Storage sizes are increasing for paired residential systems, while decreasing for non-residential systems. Storage systems in paired residential applications are getting larger, reflecting growing demand for backup power, with 42% of all paired residential installs in 2021 consisting of at least 10 kW of battery storage. In contrast, paired non-residential systems have been trending toward smaller storage sizes, as uptake expands into applications beyond demand charge management for large commercial & industrial customers.

PV system prices have continued to fall, when adjusting for inflation. In real dollar terms, median installed prices for stand-alone PV systems fell by 10-20 cents per watt, from 2020-2021, across residential and non-residential customer classes, consistent with the trajectory seen over most of the past decade (see Figure 2). In the first half of 2022, real prices held flat for residential customers, while falling by 10-30 cents per watt for non-residential customers, depending on project size. These prices represent the up-front price paid by the customer, prior to receipt of any incentives, and can include loan-financing fees bundled into the prices charged by installers.


Figure 2. National Installed-Price Trends over Time. For the purposes of this report, “large non-residential” systems are larger than 100 kW, capped at 5 MW if ground-mounted.

PV system prices vary widely across individual projects. Among stand-alone PV systems without storage, installed prices vary by almost $2/W between the 20th and 80th percentile values for both residential and small non-residential customers, and by roughly $1.5/W for large non-residential customers (see Figure 3). That pricing variability reflects differences in project characteristics as well as features of the local market, policy, and regulatory environment. Adding storage further amplifies pricing variability beyond that shown in the figure below. Among paired residential projects installed in 2021, average storage costs were roughly $1200 per kilowatt-hour of storage capacity (equating to an additional $1.9 per watt of PV).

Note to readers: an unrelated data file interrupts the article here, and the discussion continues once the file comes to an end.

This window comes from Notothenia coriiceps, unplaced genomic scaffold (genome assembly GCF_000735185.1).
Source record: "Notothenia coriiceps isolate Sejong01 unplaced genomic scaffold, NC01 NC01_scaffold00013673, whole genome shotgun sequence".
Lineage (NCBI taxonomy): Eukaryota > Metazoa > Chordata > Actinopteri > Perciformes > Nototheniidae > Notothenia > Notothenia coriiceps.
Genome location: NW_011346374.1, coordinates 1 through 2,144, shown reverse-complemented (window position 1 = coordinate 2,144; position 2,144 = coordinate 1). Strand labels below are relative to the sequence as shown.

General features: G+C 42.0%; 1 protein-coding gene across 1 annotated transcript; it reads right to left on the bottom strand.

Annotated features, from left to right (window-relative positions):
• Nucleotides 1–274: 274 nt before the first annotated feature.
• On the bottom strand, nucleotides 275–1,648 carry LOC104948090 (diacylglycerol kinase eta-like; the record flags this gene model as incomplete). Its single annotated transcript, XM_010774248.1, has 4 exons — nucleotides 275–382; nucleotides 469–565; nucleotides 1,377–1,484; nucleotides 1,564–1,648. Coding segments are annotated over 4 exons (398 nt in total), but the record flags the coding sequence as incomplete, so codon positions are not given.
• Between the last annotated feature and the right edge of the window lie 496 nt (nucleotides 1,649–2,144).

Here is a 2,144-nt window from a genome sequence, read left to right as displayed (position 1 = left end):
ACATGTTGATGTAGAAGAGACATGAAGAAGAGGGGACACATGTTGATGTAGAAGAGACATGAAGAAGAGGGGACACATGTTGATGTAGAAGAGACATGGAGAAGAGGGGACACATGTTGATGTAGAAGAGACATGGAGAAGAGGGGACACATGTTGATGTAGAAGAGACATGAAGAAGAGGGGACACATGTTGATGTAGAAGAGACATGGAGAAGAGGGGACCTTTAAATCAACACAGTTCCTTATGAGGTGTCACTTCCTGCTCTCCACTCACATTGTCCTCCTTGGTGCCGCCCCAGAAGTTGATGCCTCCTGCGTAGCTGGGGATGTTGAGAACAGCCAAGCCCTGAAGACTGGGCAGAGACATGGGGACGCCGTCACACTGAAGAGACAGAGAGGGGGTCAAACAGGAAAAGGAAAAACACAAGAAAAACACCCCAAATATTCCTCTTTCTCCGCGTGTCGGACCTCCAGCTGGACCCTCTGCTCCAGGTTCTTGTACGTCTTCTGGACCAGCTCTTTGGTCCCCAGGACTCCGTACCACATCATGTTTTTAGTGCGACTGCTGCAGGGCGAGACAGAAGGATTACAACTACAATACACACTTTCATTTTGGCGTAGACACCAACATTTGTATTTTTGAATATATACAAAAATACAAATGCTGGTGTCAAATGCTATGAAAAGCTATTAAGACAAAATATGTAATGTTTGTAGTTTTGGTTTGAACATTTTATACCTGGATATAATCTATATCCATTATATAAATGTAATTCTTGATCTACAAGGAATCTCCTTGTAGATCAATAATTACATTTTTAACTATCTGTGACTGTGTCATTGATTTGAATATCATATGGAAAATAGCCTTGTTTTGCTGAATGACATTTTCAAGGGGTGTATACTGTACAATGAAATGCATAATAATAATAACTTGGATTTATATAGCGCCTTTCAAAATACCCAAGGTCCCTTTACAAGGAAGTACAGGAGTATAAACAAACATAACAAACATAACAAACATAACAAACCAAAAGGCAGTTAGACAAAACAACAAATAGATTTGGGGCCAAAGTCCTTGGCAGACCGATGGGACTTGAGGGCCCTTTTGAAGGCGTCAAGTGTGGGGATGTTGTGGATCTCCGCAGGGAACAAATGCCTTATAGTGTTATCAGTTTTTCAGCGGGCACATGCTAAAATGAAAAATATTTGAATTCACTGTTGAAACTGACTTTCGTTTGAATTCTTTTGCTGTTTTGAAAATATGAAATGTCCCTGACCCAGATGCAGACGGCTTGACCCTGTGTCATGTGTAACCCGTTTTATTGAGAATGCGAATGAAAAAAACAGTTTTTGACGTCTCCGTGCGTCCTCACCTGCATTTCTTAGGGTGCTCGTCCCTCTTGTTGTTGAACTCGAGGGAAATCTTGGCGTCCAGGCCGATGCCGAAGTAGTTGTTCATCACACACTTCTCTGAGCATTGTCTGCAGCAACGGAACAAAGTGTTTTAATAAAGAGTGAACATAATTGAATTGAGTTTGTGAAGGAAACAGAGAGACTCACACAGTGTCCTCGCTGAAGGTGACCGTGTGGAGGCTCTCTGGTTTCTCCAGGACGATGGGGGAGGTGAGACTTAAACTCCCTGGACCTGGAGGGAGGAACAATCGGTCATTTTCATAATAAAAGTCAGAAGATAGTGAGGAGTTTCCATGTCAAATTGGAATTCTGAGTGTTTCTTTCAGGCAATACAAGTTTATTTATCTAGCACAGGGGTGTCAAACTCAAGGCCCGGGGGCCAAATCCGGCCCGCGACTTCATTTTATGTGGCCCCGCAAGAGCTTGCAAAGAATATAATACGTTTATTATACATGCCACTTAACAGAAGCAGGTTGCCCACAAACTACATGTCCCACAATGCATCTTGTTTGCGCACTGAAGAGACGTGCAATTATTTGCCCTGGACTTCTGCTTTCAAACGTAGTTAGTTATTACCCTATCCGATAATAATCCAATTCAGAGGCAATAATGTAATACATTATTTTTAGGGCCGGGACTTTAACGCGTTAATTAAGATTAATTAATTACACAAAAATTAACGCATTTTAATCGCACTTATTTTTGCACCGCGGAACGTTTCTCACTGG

Figure 3. Installed-Price Distributions for Stand-Alone PV Systems Installed in 2021. 


Tracking the Sun 2022 was funded by the U.S. Department of Energy Solar Energy Technologies Office, with data provided by numerous individuals and organizations.



No discussions yet. Start a discussion below.

EMP at LBL Content Contributor's picture
Thank EMP for the Post!
Energy Central contributors share their experience and insights for the benefit of other Members (like you). Please show them your appreciation by leaving a comment, 'liking' this post, or following this Member.
More posts from this member

Get Published - Build a Following

The Energy Central Power Industry Network is based on one core idea - power industry professionals helping each other and advancing the industry by sharing and learning from each other.

If you have an experience or insight to share or have learned something from a conference or seminar, your peers and colleagues on Energy Central want to hear about it. It's also easy to share a link to an article you've liked or an industry resource that you think would be helpful.

                 Learn more about posting on Energy Central »